"In reality, universities will have 'flags'. For example, applicants who have been in care for more than three months or come from a low-deprivation postcode or a school with low records of sending children to university, are all 'flagged up'. But this doesn't change whether you get offered a place; it is more likely you will be invited to an interview."
In response to Offa's announcement universities had to set more ambitious targets to recruit students from disadvantaged backgrounds, Ken Durham, chairman of the Headmasters and Headmistresses’ Conference, said: "We don’t help our education system by disadvantaging good schools and good students.
"Everyone believes in fair access to universities and everybody wants to see an admissions system that ensures that students with the best potential actually are the ones who get the best opportunities… But I don’t think that the way you get over that problem is to massage or fiddle with the A-level results."
Dr Wendy Piatt, director general of the Russell Group, said the organisation's universities already take a range of factors into account to ensure the candidates with the most talent are identified.
"But admission to university is based on merit and fairness to all candidates," she added. "Any decisions about admissions must maintain high academic standards."
The 1994 Group's incoming executive director Alex Bols said admitting applications with worse A-levels than other students did a "disservice" to top universities.
But HE action group Universities UK have come to blows with the universities group, saying there is "plenty" of evidence to support use of contextual data.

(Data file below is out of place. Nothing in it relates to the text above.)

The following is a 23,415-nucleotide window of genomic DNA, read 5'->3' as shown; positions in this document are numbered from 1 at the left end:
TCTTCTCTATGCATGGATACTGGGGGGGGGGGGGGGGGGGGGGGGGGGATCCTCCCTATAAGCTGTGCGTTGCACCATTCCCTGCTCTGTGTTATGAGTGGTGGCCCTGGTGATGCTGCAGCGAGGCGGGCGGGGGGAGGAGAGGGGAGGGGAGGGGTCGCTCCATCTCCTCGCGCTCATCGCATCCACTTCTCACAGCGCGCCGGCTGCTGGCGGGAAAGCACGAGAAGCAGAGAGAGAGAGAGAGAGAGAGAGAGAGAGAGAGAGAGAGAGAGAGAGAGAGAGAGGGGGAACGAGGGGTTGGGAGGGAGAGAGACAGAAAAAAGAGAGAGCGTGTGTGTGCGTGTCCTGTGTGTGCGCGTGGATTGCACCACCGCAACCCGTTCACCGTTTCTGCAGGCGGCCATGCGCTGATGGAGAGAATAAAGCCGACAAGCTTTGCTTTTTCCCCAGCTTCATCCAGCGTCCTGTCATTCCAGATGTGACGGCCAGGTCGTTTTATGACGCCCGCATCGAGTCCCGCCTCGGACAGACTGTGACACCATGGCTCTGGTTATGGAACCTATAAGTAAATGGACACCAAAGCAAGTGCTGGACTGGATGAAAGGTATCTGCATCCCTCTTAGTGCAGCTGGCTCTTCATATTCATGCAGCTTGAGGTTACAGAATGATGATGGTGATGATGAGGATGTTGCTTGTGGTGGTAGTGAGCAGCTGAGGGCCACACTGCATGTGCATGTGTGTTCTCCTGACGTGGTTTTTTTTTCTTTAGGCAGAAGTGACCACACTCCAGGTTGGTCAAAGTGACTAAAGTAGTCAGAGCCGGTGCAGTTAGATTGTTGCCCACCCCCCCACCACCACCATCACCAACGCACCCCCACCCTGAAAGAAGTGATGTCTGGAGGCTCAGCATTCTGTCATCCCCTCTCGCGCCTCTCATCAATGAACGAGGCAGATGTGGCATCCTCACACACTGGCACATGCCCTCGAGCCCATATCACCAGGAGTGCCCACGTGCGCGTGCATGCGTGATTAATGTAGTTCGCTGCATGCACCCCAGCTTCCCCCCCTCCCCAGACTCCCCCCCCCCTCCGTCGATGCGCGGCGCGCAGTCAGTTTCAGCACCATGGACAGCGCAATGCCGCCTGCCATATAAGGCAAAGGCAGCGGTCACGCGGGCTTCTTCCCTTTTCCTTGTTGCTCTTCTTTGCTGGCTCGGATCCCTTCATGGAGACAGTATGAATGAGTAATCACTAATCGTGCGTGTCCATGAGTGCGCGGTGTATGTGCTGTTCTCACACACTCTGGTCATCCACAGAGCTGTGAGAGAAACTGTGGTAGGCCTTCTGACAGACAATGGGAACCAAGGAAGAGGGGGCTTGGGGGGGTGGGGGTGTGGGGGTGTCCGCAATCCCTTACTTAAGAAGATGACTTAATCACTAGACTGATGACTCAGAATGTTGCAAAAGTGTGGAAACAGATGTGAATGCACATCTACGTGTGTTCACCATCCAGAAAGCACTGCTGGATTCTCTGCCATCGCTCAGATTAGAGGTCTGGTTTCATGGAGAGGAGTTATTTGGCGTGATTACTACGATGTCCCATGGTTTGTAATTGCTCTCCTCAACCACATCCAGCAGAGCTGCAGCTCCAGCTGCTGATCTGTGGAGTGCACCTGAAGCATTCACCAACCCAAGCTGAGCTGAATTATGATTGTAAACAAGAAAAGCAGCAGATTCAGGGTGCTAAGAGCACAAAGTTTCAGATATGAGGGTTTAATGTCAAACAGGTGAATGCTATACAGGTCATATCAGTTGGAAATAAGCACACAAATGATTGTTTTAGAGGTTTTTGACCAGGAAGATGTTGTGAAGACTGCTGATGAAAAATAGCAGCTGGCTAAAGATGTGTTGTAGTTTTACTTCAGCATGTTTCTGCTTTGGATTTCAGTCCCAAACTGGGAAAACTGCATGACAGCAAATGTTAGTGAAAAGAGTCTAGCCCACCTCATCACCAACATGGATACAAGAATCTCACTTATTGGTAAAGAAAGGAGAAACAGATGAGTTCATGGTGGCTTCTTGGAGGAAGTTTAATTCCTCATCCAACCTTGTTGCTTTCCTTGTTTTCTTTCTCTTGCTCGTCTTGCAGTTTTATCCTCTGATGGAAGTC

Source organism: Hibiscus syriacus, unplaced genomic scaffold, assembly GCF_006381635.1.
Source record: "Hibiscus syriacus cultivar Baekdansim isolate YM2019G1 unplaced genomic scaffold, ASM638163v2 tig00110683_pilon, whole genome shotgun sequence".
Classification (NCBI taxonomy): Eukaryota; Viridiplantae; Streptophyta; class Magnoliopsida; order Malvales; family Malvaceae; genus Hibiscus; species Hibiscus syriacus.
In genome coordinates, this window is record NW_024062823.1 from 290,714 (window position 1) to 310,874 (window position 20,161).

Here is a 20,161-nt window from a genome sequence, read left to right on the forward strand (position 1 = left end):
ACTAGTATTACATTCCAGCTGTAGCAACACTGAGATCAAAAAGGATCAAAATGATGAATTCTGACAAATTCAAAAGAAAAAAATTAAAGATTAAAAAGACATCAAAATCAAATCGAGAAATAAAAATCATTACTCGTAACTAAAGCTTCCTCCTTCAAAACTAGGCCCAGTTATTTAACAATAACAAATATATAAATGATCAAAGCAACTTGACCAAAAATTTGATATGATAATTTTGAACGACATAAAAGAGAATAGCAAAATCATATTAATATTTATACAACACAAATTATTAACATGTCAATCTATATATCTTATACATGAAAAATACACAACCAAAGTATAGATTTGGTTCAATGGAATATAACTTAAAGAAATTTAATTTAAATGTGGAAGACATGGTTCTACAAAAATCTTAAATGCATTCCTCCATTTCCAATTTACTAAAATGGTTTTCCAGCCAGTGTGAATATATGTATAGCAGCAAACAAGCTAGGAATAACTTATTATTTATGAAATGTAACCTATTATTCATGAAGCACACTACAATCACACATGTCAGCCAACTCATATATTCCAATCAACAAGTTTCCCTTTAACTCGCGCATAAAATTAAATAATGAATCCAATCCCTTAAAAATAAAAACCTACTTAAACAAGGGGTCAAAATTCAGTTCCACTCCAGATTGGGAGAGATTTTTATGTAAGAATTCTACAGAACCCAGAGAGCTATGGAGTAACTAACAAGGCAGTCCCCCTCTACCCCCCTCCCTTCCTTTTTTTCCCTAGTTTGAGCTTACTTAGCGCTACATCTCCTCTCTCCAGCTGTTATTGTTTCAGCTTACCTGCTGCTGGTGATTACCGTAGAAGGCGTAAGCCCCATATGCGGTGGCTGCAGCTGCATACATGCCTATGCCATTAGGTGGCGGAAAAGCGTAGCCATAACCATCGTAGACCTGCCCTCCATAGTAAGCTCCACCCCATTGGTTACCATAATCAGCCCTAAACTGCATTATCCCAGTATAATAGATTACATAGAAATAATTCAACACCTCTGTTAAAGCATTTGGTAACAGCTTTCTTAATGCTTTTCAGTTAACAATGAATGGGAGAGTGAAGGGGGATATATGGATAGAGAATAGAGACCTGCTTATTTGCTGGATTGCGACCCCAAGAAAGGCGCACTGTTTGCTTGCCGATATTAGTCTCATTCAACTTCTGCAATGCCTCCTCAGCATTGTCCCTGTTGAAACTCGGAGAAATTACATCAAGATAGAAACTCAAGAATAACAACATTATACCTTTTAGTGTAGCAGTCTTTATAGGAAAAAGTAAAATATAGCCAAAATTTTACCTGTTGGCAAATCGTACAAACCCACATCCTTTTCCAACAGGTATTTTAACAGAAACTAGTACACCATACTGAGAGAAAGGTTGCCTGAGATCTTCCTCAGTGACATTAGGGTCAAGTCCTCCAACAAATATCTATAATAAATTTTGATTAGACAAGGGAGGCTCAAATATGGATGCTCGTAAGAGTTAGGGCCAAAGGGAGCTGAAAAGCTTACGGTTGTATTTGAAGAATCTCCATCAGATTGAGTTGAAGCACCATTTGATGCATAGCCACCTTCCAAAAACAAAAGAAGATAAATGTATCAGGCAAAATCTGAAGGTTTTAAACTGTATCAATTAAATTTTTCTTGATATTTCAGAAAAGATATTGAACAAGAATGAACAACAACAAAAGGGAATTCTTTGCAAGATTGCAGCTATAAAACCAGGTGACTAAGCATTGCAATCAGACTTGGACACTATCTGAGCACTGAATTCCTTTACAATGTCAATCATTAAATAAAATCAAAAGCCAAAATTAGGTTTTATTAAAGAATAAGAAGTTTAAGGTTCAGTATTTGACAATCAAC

A spokesperson told HuffPost: "Student recruitment would be relatively straightforward if all young people had an equal chance of attaining the highest grades, regardless of where they lived, their parental background and the type of school they attended. However, this is not always the case.
"It is important to remember that universities are autonomous organisations, so each individual university decides what contextual data it considers.
"Research from both the University of Oxford and the University of Bristol shows that students from independent schools did less well in their final degree classification than state-school pupils, after controlling for prior academic attainment.
"Achievement at school or college is likely to be influenced by a range of factors such as background, neighbourhood and school attended. Universities know that to maintain excellence by recruiting the best applicants they cannot rely simply on A-level results or their equivalents as a measure for ability and potential."
It seems the argument is far from over. But, in the face of higher tuition fees, which will be implemented this September, it is even more imperative those who really matter - the students themselves - are not penalised. Whatever their "background".
CORRECTION NOTICE: We have removed the comment "The group has been criticised for its arrogance after its incoming executive director Alex Bols said admitting applications with worse A-levels than other students did a "disservice" to top universities". Alex Bols is the incoming director of the 1994 Group not the Russell Group.